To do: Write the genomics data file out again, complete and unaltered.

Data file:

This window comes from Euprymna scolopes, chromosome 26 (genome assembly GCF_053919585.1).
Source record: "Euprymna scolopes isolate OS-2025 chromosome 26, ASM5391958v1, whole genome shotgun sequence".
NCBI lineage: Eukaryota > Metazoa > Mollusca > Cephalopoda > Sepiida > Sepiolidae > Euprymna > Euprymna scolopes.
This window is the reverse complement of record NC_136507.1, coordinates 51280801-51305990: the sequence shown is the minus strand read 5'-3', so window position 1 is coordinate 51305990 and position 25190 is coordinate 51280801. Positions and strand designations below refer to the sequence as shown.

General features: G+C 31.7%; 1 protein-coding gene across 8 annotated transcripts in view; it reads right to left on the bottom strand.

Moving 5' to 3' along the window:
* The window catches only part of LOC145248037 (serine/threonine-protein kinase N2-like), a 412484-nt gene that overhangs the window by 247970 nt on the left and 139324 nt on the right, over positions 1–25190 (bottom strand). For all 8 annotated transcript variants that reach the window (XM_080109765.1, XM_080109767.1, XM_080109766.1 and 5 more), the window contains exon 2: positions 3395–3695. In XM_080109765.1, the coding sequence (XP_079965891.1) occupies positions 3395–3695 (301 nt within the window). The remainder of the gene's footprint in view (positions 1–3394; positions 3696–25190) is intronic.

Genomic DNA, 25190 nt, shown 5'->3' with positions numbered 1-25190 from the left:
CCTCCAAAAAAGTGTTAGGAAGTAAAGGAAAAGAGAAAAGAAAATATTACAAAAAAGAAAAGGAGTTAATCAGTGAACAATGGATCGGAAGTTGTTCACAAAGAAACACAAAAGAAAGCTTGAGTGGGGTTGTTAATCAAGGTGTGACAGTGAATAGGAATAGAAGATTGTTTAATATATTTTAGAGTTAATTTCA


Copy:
This window comes from Euprymna scolopes, chromosome 26 (genome assembly GCF_053919585.1).
Source record: "Euprymna scolopes isolate OS-2025 chromosome 26, ASM5391958v1, whole genome shotgun sequence".
NCBI lineage: Eukaryota > Metazoa > Mollusca > Cephalopoda > Sepiida > Sepiolidae > Euprymna > Euprymna scolopes.
This window is the reverse complement of record NC_136507.1, coordinates 51280801-51305990: the sequence shown is the minus strand read 5'-3', so window position 1 is coordinate 51305990 and position 25190 is coordinate 51280801. Positions and strand designations below refer to the sequence as shown.

General features: G+C 31.7%; 1 protein-coding gene across 8 annotated transcripts in view; it reads right to left on the bottom strand.

Moving 5' to 3' along the window:
* The window catches only part of LOC145248037 (serine/threonine-protein kinase N2-like), a 412484-nt gene that overhangs the window by 247970 nt on the left and 139324 nt on the right, over positions 1–25190 (bottom strand). For all 8 annotated transcript variants that reach the window (XM_080109765.1, XM_080109767.1, XM_080109766.1 and 5 more), the window contains exon 2: positions 3395–3695. In XM_080109765.1, the coding sequence (XP_079965891.1) occupies positions 3395–3695 (301 nt within the window). The remainder of the gene's footprint in view (positions 1–3394; positions 3696–25190) is intronic.

Genomic DNA, 25190 nt, shown 5'->3' with positions numbered 1-25190 from the left:
CCTCCAAAAAAGTGTTAGGAAGTAAAGGAAAAGAGAAAAGAAAATATTACAAAAAAGAAAAGGAGTTAATCAGTGAACAATGGATCGGAAGTTGTTCACAAAGAAACACAAAAGAAAGCTTGAGTGGGGTTGTTAATCAAGGTGTGACAGTGAATAGGAATAGAAGATTGTTTAATATATTTTAGAGTTAATTTCA